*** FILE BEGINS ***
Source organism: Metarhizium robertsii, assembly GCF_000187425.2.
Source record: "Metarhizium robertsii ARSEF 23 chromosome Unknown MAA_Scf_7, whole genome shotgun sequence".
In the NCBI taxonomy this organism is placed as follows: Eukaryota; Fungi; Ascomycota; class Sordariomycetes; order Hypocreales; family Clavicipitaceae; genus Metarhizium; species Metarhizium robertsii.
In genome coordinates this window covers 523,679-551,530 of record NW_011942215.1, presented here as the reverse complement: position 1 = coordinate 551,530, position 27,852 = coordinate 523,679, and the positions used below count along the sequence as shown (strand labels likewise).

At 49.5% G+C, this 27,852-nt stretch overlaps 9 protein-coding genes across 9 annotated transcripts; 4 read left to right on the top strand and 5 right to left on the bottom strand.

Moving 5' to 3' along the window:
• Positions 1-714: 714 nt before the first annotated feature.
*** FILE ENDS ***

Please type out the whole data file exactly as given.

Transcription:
Source organism: Metarhizium robertsii, assembly GCF_000187425.2.
Source record: "Metarhizium robertsii ARSEF 23 chromosome Unknown MAA_Scf_7, whole genome shotgun sequence".
In the NCBI taxonomy this organism is placed as follows: Eukaryota; Fungi; Ascomycota; class Sordariomycetes; order Hypocreales; family Clavicipitaceae; genus Metarhizium; species Metarhizium robertsii.
In genome coordinates this window covers 523,679-551,530 of record NW_011942215.1, presented here as the reverse complement: position 1 = coordinate 551,530, position 27,852 = coordinate 523,679, and the positions used below count along the sequence as shown (strand labels likewise).

At 49.5% G+C, this 27,852-nt stretch overlaps 9 protein-coding genes across 9 annotated transcripts; 4 read left to right on the top strand and 5 right to left on the bottom strand.

Moving 5' to 3' along the window:
• Positions 1-714: 714 nt before the first annotated feature.